The UN Human Rights Council is set to open its 37th annual session, which will include a speech by Iran’s justice minister, who has been sanctioned by the European Union and host Switzerland.
The event, which will feature a three-day summit of top leaders from some 100 countries and international organizations, will begin on February 26 and run through March 23 at the Palais des Nations in Geneva.
Critics have expressed outrage that Alireza Avayi, the Iranian justice minister, will speak at the human rights event.
The European Union and Switzerland have separately imposed financial sanctions on Avayi, alleging that as Tehran's former top prosecutor he was "responsible for human rights violations, arbitrary arrests, denials of prisoners' rights, and an increase in executions."
"Allowing Avayi to address the Human Rights Council is disgraceful and would make a mockery of the United Nations and its human rights mechanisms," said Shahin Gobadi, a member of the Paris-based National Council of Resistance of Iran (NCRI).
"This must not happen," he told the AFP news agency in an e-mail, saying Avayi "bears responsibility for the brutal suppression of recent protests" in the country.
Gobadi said a protest was planned at the UN headquarters in Geneva for February 27, when Avayi was scheduled to speak.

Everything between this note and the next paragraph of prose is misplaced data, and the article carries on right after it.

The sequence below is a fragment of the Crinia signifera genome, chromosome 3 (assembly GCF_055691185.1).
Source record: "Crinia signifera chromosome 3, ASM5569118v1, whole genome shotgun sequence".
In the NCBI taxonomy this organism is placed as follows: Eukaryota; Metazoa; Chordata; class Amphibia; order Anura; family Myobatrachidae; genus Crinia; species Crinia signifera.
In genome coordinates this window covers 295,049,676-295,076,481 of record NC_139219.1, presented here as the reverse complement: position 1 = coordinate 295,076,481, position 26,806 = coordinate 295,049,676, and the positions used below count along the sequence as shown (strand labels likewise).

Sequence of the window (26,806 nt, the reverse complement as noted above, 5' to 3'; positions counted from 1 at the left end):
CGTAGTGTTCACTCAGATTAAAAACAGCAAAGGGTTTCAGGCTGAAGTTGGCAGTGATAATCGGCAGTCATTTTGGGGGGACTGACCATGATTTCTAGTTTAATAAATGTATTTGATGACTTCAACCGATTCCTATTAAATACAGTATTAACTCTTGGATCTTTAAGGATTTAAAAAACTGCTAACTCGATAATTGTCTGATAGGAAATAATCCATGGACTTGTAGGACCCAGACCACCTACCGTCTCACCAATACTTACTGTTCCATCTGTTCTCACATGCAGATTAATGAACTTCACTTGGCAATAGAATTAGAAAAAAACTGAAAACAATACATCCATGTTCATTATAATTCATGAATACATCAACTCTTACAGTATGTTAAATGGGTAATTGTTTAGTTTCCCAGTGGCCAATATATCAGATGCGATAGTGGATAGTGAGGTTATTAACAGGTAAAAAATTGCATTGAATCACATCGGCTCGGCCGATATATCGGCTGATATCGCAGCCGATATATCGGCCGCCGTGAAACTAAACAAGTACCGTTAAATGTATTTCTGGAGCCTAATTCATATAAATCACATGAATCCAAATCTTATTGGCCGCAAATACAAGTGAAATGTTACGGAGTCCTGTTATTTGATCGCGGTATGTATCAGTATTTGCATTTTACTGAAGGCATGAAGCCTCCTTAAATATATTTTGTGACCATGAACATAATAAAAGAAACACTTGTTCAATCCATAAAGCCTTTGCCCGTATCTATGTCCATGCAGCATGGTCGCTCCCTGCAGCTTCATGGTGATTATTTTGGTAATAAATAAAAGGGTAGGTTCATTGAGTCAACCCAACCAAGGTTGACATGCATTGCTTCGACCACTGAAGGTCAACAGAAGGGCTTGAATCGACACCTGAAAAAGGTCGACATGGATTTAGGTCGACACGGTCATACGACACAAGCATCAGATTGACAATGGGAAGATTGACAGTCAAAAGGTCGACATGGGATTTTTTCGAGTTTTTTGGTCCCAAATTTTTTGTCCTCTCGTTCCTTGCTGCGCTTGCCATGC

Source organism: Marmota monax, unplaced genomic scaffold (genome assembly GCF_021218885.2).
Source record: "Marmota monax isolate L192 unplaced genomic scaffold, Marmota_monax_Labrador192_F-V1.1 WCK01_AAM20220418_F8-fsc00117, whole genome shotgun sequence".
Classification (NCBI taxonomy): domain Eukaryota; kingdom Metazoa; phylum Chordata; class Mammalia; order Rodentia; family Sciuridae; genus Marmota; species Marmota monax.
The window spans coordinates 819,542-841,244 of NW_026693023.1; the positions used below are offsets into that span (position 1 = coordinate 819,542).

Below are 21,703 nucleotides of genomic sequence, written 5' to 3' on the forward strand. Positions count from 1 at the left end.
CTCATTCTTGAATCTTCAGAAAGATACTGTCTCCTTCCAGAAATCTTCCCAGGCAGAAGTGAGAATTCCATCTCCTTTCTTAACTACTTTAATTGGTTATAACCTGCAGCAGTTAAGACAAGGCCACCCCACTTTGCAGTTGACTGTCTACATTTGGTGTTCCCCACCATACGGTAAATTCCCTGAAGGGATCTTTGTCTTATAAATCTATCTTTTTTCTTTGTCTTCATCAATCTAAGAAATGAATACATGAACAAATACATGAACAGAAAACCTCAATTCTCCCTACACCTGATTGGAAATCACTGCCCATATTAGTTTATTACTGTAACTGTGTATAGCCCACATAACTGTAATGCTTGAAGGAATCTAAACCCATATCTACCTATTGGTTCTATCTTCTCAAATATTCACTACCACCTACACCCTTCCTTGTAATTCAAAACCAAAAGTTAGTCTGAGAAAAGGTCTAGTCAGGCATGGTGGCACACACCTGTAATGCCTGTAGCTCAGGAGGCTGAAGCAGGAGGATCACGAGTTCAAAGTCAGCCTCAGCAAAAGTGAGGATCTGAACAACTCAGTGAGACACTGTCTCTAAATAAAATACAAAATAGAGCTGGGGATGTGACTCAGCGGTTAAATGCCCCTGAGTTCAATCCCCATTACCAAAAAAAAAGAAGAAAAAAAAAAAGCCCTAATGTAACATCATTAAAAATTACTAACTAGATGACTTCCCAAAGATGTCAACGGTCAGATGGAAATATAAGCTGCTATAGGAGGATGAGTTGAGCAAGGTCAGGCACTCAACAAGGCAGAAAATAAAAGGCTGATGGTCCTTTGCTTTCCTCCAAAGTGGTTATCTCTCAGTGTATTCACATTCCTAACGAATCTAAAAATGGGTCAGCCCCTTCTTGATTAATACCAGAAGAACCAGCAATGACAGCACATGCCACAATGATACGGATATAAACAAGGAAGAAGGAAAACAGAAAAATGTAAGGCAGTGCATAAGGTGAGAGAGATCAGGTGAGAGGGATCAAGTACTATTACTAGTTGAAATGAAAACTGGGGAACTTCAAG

Iranian opposition groups claim that Avayi played a key role in a 1988 massacre of political prisoners.
Rolando Gomez, a spokesman for the Human Rights Council, on February 23 said that member nations are allowed to decide who speaks for them at the rights body.
The EU sanctions against Avayi prevent him from travel to bloc countries and freeze assets he might hold in the EU. Sanctions imposed by Switzerland, which is not a member of the EU, are only financially related.
Meanwhile, a statement by the council said it will consider and adopt the final outcome of its latest Universal Periodic Review of 14 countries, this time including Ukraine and Pakistan.
Other countries included are Argentina, Benin, the Czech Republic, Gabon, Guatemala, Japan, Peru, South Korea, Sri Lanka, Switzerland, and Zambia.
The process is a periodic review of all UN member nations, allowing them “to declare what actions they have taken to improve the human rights situations in their countries and to fulfill their human rights obligations.”
The statement said delegates will discuss the human rights situation in Syria, Burundi, South Sudan, and Burma, also known as Myanmar.
“Children’s rights, especially in the context of violence and armed conflict, will feature strongly on the council’s agenda,” it said.